After returning home from the Korean War and discovering that his public relations firm was sold, traumatized ex-POW Alan goes to work for his old company and attempts to prove that propaganda-pushing communists are now secretly running the show.
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Pretty small-scale political thriller that doesn't rise above the limitations of its B-movie budget, but then there's Dana Andrews to give everything an air of much-needed gravitas. Casting public opinion makers as villains is an interesting position, but Tourneur the stylist doesn't feel as present in The Fearmakers.
3 1/2 out of 5 stars. The Fearmakers felt like one of those early gems (such as Network or A Face in the Crowd) that's way ahead of its time in spotting corruption or mutation decades before it would become so blatantly obvious. While Jacques Tourneur's direction is definitely there, a developed story worthy of his style unfortunately wasn't. Not to say it isn't worth a watch, its just not all it could've been.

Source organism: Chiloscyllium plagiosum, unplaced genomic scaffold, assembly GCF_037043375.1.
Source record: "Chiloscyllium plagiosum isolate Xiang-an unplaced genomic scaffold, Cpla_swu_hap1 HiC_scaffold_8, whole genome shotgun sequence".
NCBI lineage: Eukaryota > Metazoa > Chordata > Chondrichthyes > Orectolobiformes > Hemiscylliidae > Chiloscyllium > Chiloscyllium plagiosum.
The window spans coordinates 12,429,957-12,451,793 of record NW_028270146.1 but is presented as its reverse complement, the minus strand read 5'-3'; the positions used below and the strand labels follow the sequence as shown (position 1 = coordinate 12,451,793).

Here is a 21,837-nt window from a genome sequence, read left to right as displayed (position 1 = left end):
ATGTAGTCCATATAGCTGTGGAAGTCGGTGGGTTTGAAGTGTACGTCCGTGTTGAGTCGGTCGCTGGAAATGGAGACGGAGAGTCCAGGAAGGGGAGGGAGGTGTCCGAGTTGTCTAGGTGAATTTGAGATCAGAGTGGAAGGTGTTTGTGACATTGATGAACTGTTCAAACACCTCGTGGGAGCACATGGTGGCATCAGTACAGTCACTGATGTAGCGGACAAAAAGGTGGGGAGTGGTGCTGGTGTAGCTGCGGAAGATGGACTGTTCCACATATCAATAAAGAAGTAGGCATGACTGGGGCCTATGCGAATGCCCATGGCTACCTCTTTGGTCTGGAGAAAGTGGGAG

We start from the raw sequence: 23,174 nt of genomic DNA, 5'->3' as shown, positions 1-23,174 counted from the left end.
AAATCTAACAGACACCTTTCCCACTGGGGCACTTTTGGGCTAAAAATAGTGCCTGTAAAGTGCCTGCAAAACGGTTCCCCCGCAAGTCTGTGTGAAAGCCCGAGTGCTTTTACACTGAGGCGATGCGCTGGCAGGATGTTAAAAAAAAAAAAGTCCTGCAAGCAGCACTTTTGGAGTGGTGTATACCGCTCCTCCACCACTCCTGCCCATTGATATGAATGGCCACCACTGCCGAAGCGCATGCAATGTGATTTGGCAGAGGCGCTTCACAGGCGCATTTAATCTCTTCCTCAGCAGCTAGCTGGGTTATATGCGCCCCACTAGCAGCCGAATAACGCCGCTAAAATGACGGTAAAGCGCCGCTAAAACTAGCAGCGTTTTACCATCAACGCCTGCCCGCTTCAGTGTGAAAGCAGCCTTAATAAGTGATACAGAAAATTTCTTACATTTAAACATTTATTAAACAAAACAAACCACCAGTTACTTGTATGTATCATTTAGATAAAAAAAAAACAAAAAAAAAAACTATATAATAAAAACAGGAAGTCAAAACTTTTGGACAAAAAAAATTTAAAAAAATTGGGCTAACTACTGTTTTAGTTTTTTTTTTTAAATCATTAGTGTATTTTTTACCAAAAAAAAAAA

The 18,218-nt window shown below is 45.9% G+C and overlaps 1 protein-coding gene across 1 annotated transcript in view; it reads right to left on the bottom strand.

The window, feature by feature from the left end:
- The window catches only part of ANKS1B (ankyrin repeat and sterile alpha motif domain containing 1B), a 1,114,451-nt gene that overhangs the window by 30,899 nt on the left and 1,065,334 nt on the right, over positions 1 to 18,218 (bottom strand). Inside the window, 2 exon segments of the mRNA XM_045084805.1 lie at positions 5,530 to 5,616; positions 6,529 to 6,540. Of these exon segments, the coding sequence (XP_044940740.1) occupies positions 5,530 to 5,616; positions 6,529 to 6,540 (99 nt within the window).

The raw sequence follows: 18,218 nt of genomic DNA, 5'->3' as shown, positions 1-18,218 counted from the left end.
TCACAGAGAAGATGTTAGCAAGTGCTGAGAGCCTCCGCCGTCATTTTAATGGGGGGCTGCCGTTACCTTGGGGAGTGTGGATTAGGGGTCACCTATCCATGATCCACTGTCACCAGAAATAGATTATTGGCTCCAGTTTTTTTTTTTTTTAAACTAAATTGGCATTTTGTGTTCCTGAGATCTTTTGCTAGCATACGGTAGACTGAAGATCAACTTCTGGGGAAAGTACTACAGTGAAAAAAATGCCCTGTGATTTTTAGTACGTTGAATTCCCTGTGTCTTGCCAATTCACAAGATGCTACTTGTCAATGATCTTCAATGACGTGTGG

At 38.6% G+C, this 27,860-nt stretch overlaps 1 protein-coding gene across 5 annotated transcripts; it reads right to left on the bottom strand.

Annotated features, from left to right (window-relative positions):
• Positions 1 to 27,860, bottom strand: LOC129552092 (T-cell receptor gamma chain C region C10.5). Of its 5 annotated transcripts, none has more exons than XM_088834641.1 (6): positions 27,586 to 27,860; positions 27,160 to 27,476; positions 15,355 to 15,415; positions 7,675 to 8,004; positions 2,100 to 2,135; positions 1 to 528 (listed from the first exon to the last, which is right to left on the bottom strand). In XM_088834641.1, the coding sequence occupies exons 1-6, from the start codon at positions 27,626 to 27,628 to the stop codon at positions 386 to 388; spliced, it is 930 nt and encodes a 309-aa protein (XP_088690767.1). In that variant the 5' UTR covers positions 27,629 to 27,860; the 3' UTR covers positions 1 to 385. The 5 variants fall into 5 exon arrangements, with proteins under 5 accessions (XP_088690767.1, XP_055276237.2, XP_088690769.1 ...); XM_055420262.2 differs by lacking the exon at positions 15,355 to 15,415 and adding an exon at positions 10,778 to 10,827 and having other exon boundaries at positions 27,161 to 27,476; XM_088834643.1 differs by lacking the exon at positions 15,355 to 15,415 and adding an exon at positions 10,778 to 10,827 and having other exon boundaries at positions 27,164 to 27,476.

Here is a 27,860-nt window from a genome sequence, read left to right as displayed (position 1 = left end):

Bien des lourdeurs scénaristes n'empêchent pas que cette honnête réalisation d'un Jacques Tourneur quelque peu affadi, d'aborder courageusement un sujet inédit pour l'époque, la désinformation et la manipulation de l'opinion publique par le trucage et la malversation des pseudo-enquêtes médiatiques
A chamber piece as B-movie: cheap, hermetic atmosphere. Some bizarre scenes and not very good supporting actors. It's difficult to feel the manipulation of the masses, when all you see is a handful of people talk in their offices... The ending in front of the Lincoln memorial doesn't feel real at all...
A good, minor work in the Tourneur canon. Dana Andrews is a PR man returning from time as a PoW in the Korean war to find that his former business partner has died and apparently sold their company. It pins the new evil in PR onto communists but this is only asserted obliquely - it's really an attack on the corrupt mediatization of US politics. The fight and kiss at the Lincoln Memorial are absurd and yet wonderful.